The new car supply situation for some fleets is worsening and remains extremely patchy for almost all, the Association of Fleet Professionals (AFP) is reporting.
Paul Hollick, chair, explained said that feedback from across its membership showed that serious problems were persisting and causing increasing operational disruption.
“This is, of course, a worldwide problem caused by worldwide issues, ranging from demand for raw materials to semiconductor shortages through to, more recently, the war in Ukraine hitting manufacturing of key components.
“However, it is also a problem that is very much affecting fleet managers in the UK and we are hearing many stories that suggest the situation is worsening, at least for certain businesses, and show no apparent signs of improving.
“Some fleet managers are telling us that drivers are having to go through the process of choosing a new car half a dozen times before finding one for which a manufacturer will even provide an production slot – and that date is likely to be a year or more away.
“Other manufacturers have closed their order books either completely or for certain models. In general terms, PHEVs have become very difficult to acquire and it seems that production is being skewed away from them towards EVs, probably because of CAFE regulations.
“Even when cars can be obtained, they are often being delivered without meeting the order specification. The wrong colour is fairly commonplace but equipment is often missing – parking sensors seem to be a particular issue – with no resulting adjustment in price.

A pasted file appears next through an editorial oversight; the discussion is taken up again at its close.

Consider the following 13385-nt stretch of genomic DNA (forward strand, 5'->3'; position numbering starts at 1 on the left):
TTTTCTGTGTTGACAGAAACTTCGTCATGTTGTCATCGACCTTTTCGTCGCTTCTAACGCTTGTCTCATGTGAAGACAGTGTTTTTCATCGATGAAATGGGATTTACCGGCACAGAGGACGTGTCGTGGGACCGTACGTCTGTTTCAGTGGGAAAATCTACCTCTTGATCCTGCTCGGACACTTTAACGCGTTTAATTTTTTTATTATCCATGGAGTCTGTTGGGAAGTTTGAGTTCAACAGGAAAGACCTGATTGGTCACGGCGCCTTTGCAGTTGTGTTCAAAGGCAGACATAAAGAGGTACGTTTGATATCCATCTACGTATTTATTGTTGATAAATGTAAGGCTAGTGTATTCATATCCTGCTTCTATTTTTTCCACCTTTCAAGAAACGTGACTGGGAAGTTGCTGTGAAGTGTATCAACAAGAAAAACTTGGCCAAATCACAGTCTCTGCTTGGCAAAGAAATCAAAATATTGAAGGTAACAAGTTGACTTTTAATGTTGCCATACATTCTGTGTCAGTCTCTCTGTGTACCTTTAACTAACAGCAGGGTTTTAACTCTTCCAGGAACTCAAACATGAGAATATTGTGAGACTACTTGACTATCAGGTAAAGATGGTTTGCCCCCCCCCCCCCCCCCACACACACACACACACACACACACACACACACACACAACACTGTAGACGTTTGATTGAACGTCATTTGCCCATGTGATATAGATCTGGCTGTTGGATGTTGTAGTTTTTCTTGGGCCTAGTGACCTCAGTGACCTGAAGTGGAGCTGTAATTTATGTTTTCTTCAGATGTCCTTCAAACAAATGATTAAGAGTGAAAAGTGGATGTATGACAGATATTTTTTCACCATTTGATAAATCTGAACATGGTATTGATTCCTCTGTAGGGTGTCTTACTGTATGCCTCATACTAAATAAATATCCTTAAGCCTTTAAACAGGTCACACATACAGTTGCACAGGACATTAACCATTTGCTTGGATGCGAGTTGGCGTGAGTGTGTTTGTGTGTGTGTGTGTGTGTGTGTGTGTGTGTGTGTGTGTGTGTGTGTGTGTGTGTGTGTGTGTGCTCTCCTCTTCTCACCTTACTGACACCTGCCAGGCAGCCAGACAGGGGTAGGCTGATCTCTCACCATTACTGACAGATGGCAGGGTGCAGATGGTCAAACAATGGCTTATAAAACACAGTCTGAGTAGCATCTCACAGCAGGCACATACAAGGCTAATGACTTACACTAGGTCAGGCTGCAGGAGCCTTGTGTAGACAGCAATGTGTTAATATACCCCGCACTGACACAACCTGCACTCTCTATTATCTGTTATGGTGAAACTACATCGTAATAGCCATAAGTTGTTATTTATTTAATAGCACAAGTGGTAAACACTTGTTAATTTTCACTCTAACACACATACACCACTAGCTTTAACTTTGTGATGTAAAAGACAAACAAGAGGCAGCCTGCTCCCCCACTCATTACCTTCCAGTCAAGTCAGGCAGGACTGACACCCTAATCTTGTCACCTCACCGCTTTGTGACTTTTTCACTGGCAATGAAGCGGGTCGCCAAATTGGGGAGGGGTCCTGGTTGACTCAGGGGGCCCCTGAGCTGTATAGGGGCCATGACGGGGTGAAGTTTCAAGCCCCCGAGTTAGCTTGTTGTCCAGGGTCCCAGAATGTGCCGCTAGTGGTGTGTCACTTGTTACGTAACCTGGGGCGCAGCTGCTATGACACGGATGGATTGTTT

“All of these problems exist for petrol and diesel cars but can generally be doubled for EVs.”
Paul said that, in these situations, fleets had little choice but to continue operating their existing cars for as long as possible but with new car shortages now in their second year, there was increasing pressure on managers.
“The situation creates two sets of problems. The first is that the car is ageing and difficulties with keeping it on the road in a cost effective manner increase over time. Some cars are now being operated into their fifth year and will probably still be on the fleet in their sixth because they cannot be replaced. These are unchartered waters in maintenance terms.
“The second is an employee satisfaction issue. Drivers who are keen to move into EVs but simply cannot get hold of the right model are having to continue to pay benefit in kind on ageing and increasingly unattractive diesel models, with no solution in sight. There is no easy answer to this situation and it does cause some disruption.”
Paul added that AFP members had become adept at swapping information about vehicle availability during the last year or longer.
“One of the key advantages of AFP membership is the ability to network extensively with fellow professionals and there is certainly much conversation taking place at the moment about when and where cars are becoming available.
“It is very difficult to know when the underlying supply issues will start to noticeably improve but with the degree of order backlog that exists, we don’t expect to see any real change for at least a year or probably longer.”